"Complete disbelief" was Aideen’s first reaction upon learning she was a competition finalist.
“I had to keep reading the announcement again and again to be sure,” she said happily. “It's a great honour to be among the top entries, and also a tribute to the work of my daughter and how she inspires me every day. Sometimes dabbling in creative writing makes you feel like you are working in a vacuum so getting an accolade like this makes it all worthwhile and leaves me determined to keep plugging away. It has finally given me the confidence to call myself a writer. Someday I hope to be the winner.”
Untying the Bracelets
by Aideen Glynn
It’s time to let go of your hand. You know it. I know it.
And yet…my bracelets remain entangled in yours. I can’t let go. Not yet. Not when there’s so much still left unsaid, not when there’s still so much you need to know. For how can I just let you walk away, tossing your hair, swinging your hips, glad to be free? How can I just let you walk away when you take such a big piece of me with you? What happens to the rest of me left behind? For who am I without you?
It’s time to let go of your hand. There’s a set of car keys dangling from your fingers. A credit card and passport peeking out from your bag. In your head you have already left. You have one foot out the door, another step closer to much longed for independence and autonomy. Another step to navigating your way through life without me. Another step to me navigating life without you.
It’s time to let go of your hand. I remember doing this before when you first disappeared through the school gates. So tiny but so determined to be brave. My own hand empty and cold until the bell rang and you returned to me. Both so happy to be reunited, content in each other’s company, taking strength from each other.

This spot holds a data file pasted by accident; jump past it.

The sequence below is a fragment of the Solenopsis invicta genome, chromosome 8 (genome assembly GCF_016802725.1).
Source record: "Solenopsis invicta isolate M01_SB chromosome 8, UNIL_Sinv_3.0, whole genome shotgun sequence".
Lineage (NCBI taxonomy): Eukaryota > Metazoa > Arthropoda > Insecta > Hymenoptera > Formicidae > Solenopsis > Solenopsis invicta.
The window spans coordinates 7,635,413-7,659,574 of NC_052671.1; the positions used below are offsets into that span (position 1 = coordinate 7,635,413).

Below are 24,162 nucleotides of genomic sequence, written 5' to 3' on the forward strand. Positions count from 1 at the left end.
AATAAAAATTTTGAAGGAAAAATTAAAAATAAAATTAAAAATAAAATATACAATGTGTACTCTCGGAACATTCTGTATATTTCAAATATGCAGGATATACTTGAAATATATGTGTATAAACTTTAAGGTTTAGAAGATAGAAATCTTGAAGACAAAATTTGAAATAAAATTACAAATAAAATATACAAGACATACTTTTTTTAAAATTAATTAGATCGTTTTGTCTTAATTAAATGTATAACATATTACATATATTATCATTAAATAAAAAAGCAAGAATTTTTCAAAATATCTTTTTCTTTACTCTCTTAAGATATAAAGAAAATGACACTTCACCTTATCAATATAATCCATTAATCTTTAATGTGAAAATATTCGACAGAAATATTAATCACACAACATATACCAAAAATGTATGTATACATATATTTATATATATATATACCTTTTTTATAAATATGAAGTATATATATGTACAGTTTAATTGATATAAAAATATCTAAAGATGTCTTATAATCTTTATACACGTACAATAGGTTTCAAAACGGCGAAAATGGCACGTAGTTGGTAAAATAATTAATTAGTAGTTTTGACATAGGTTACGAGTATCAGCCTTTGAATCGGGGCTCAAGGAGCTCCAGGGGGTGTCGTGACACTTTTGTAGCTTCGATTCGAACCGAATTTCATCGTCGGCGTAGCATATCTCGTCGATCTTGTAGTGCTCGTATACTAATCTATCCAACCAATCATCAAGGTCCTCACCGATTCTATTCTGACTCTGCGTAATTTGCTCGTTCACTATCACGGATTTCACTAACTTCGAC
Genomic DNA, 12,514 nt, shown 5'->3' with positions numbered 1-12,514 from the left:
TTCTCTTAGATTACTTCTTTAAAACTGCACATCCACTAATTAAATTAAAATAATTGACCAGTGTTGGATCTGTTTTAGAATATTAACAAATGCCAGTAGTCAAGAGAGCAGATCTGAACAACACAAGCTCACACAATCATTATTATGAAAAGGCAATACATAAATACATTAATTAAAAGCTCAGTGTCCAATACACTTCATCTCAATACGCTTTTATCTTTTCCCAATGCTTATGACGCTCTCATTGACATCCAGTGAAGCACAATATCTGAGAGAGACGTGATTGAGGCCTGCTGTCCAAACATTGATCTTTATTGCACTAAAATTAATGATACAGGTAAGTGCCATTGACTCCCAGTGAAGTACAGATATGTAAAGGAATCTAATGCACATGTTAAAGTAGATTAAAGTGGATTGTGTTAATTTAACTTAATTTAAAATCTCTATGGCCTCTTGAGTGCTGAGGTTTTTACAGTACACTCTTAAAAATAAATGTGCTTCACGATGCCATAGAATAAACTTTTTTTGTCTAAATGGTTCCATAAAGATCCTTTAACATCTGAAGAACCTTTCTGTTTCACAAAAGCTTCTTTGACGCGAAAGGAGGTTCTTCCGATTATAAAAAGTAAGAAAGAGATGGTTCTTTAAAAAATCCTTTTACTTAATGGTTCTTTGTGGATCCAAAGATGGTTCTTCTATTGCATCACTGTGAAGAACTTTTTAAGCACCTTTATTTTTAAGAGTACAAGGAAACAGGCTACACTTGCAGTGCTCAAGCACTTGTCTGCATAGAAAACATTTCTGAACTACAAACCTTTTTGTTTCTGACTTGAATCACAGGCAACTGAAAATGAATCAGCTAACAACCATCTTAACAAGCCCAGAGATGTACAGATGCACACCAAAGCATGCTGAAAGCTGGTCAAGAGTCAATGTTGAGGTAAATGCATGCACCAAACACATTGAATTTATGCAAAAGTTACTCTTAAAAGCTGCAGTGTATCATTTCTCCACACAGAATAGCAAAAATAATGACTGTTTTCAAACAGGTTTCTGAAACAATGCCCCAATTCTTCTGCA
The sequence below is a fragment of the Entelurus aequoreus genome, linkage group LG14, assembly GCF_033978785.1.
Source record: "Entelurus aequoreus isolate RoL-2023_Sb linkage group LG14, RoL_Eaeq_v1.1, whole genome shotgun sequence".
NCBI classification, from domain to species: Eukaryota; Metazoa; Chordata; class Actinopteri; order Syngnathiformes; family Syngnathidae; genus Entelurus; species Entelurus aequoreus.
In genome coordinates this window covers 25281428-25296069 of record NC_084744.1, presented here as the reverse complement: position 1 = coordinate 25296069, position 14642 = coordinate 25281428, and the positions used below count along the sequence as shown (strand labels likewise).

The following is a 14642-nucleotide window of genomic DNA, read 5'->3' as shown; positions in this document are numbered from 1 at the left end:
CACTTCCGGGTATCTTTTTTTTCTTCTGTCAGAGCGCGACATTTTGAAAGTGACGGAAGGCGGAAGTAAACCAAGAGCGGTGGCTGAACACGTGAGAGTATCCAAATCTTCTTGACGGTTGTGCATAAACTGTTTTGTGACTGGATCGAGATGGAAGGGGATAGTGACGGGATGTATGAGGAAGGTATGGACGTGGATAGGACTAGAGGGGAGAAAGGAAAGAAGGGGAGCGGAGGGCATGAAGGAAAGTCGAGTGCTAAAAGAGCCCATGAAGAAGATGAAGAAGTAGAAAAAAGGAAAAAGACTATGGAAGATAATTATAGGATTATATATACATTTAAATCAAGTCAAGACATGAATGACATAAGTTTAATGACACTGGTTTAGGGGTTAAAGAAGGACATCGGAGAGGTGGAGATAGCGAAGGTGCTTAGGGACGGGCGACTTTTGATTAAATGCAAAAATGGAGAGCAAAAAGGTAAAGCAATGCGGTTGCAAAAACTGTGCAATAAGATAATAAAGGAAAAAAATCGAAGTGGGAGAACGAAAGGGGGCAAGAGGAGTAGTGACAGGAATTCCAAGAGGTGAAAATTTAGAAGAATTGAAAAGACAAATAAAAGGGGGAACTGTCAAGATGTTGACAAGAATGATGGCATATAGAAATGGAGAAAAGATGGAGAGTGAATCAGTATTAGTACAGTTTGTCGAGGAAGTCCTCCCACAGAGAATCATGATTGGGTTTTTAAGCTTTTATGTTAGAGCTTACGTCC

But now, it’s time to let go of your hand. Only this time it’s different. This time many miles will separate us, many seas will stretch out between us and I, for one, am no sailor. I have to commit you to memory, your beautiful smile, your sparkling eyes, your sharp wit and infectious laugh. My own smile will be forced now, my laugh will be hollow without you. But is it not the job of every mother to prepare her child for the world so that they can leave and survive on their own? If that is the case then I have succeeded. My job here is done. But oh what a hollow victory it is. What a bittersweet success.
I am letting go of your hand, untying the bracelets. I catch the last scent of your shampoo, the last flash of gold from your earrings and hear the last note of excitement as you step away from me, away from our life together. So tall, so straight and elegant, so full of hope and confidence. I want to reach out and take you in my arms once last time, one more embrace, one more deep breath so I can inhale your presence back into my lungs. Please turn around. Please.
At the car, she stops and turns. And runs back to my open arms. “It’s not for long,” she whispers. “I love you Mum.” And just like that she’s gone. My beautiful girl. For it’s time. Time to let go of her hand. Time to remember who I am without her. It’s time.